Concert Review: The Trout Quintet | An Evening of Mahler and Schubert |6 March 2021 |The Flying Inkpot

MAHLER Piano Quartet in A minor
SCHUBERT Piano Quintet in A major, D.667 “Trout”

Andrew Litton (piano)
Chan Yoong-Han (violin)
Guan Qi (viola)
Ng Pei-Sian (cello)
Yang Zheng Yi (double bass)

Victoria Concert Hall
Sat / 06 Mar 2021 / 7:30PM

Review by Derek Lim

What strange times we live in. The arts scene across the world has been decimated by the pandemic, and in Singapore – as we take our first, small steps back into normalcy – it has only been in the last few months that our most august institutions have cautiously dared to perform live again, and in much reduced numbers.

A little more than a year ago, talk of commemorating Mahler’s 110th death anniversary by a major symphony orchestra would very realistically have included a handful of his symphonies and at least one of his song cycles, if not his only cantata. But the time for large symphonic works – the majority of his output – is not now, not in their original forms anyway. Tonight’s concert by members of the SSO and their principal guest conductor was a welcome opportunity to explore his piano quartet movement, written when he was just sixteen at the Vienna Conservatory.

Despite his young age and the lack of a defined musical voice, there is already an attractiveness in his writing and an originality – that cadenza-like violin passage toward the end, for example – that makes it an interesting artefact of Mahler’s youth. Written in A minor, the same key as his tragic Sixth Symphony, it sounds rather Brahmsian, though keen listeners may find that the first couple of bars of the main theme bear a passing resemblance to the central cello passage in the second movement of the Fifth Symphony.

Andrew Litton (piano), Chan Yoong-Han (violin), Guan Qi (viola) and Ng Pei-Sian (cello) made a meal of this piece, marked ‘Nicht zu schnell’ (Not too fast), with a broad, broodingly played first theme. As they searched for pathos, its languid passion didn’t quite give way to decisiveness (Entschlossen), but still there was plenty to enjoy, with Litton unafraid to indulge in a little Romantic effulgence – almost Rachmaninoffian in those crashing triplet octaves leading up to the dotted transitional passages making their way to the climax. Sonically there was much to savour in the rich collective tone of the string trio, and the performance found an almost symphonic scale in the 13-minute piece.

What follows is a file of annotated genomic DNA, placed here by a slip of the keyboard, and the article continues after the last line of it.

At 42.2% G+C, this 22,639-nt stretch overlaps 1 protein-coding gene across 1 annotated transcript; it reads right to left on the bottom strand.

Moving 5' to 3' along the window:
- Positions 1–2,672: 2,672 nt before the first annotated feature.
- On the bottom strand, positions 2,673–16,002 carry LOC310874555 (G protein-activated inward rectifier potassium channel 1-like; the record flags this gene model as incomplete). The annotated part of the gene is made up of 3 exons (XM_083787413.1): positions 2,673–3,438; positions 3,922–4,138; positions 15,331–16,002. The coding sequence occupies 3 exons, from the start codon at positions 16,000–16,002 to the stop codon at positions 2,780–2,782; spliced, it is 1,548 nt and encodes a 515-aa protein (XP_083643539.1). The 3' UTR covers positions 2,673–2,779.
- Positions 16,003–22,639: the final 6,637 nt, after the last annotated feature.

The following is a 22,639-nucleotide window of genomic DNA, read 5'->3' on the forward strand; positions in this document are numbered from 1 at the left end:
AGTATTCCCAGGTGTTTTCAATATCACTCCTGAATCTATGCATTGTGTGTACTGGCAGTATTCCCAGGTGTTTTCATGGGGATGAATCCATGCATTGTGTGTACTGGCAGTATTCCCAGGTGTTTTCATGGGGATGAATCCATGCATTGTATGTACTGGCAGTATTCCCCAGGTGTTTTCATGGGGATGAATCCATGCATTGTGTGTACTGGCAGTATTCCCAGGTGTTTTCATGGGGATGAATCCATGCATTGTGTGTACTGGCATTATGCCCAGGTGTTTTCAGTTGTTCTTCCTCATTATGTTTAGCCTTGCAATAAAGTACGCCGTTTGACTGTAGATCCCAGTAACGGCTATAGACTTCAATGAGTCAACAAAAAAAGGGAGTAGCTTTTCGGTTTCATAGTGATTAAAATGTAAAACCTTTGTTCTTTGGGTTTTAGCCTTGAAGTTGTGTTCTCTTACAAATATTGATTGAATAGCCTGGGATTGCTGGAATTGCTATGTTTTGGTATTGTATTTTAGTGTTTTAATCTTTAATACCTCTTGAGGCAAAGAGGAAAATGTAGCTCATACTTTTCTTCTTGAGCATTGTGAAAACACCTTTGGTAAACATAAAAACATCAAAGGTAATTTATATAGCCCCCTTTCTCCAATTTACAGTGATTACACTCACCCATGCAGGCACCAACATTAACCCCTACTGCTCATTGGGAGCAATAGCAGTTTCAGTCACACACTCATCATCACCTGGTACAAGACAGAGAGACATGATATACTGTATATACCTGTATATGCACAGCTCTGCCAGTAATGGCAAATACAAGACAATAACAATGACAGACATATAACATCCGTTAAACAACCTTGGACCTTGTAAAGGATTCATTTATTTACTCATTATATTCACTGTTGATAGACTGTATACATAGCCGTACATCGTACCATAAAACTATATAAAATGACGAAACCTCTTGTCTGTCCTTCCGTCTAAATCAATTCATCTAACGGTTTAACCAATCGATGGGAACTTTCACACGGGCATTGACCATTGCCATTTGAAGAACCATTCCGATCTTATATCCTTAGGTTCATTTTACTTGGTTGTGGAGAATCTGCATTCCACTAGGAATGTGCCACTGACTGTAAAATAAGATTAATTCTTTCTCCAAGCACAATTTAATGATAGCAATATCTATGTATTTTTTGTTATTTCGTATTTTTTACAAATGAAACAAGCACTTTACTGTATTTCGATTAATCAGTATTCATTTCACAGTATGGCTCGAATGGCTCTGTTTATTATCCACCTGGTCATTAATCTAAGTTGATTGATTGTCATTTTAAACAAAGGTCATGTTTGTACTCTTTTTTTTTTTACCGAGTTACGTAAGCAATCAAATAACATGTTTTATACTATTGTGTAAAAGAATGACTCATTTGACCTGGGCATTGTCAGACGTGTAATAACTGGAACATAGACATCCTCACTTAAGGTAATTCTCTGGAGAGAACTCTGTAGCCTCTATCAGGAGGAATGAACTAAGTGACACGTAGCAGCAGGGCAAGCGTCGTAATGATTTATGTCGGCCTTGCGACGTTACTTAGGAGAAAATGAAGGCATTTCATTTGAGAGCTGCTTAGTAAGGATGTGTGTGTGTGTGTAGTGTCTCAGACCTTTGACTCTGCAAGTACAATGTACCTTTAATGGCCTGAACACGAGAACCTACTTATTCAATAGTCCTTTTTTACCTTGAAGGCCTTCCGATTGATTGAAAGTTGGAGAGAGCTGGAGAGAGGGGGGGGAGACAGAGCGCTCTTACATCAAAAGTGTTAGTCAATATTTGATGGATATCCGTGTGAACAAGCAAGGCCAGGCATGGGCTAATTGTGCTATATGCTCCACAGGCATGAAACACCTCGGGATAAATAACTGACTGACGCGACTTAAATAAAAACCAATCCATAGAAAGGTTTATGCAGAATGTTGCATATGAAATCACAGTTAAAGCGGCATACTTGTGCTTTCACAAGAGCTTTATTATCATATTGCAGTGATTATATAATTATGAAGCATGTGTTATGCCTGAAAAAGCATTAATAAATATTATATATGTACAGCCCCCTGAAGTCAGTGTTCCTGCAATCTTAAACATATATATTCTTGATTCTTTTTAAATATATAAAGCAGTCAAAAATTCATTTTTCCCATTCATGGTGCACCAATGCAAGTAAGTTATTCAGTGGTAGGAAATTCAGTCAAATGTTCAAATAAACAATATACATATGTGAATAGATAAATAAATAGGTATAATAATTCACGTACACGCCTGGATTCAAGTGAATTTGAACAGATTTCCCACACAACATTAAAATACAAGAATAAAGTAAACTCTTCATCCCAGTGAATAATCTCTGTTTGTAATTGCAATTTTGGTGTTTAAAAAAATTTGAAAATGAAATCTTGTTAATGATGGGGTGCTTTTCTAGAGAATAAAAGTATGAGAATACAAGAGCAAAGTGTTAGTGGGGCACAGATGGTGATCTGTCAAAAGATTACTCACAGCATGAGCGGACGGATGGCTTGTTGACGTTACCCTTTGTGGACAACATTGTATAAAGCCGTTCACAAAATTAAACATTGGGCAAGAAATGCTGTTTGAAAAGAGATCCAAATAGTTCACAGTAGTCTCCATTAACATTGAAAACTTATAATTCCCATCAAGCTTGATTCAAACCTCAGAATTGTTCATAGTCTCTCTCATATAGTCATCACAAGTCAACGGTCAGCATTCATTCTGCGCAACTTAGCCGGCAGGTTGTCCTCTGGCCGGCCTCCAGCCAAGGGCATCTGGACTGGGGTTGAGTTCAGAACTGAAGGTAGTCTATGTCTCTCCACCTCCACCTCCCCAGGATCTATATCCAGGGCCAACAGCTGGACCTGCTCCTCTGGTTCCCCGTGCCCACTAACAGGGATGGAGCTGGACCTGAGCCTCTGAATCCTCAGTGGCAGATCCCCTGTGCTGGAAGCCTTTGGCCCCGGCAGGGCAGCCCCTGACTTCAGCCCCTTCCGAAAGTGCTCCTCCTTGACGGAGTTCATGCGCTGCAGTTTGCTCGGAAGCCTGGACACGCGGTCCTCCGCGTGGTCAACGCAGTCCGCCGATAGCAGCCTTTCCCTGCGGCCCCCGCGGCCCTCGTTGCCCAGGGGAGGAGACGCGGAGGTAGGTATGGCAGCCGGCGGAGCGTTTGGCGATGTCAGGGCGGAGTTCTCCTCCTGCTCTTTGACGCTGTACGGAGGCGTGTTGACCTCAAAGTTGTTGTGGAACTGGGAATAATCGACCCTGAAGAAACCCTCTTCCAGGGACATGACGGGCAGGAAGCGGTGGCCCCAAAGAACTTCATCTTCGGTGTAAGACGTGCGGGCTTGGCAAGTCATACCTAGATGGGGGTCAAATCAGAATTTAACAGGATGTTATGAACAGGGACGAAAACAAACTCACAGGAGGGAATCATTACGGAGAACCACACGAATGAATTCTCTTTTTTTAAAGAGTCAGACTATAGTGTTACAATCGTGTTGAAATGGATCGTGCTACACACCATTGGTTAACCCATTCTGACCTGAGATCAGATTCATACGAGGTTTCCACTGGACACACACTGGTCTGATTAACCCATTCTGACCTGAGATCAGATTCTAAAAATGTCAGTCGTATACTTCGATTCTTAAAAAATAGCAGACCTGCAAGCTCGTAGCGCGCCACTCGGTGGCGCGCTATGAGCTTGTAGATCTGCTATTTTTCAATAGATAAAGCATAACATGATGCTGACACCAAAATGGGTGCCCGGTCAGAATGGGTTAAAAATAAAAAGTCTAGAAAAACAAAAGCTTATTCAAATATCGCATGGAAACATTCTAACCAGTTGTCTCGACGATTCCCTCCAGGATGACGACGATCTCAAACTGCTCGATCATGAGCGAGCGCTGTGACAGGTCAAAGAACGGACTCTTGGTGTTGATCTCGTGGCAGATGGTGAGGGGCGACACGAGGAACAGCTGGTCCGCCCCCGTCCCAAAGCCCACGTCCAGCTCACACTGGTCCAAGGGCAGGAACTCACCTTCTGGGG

Yang Zheng Yi on double bass joined for the Schubert ‘Trout’ – a wonderfully alive performance that just about made up for the less-than-perfect ensemble work. Everyone acquitted themselves in this work that I’ve loved for so long, with something to engage interest in every department. Ng and Guan played their solos beautifully, while Chan’s felicitous filigree work in the higher exposed violin parts, especially in the Theme and Variations, was a joy to hear. Litton sparkled commandingly, with the pianistic hijinks of the third variation holding no terrors for him. Carefully considered yet seemingly spontaneous hairpins and rallentendos in the second movement were attractive touches, coming after the exquisite tragedy of the viola/cello passage, where Guan and Ng cut right to the heart of the music. The ‘Forelle’ chorale theme itself was musical balm, pensively played, as if to prolong the pleasure, with lovely, hushed playing from the strings. The Finale was boisterous and optimistic, with lovely attention to dynamics.

It was a great way to end a short but thoroughly engaging and well-programmed evening. Starting in A minor and ending in A major, it was like an assurance that everything will be alright. Count myself among the comforted.

PS: I count myself privileged to have secured a ticket for this concert, considering the really limited number available because of social distancing. I never thought that live music would be such a scarce commodity, but we need it now more than ever. Might audience members who are unable to turn up for the concert be able to give up their tickets or sell them away if they know they are unable to attend?

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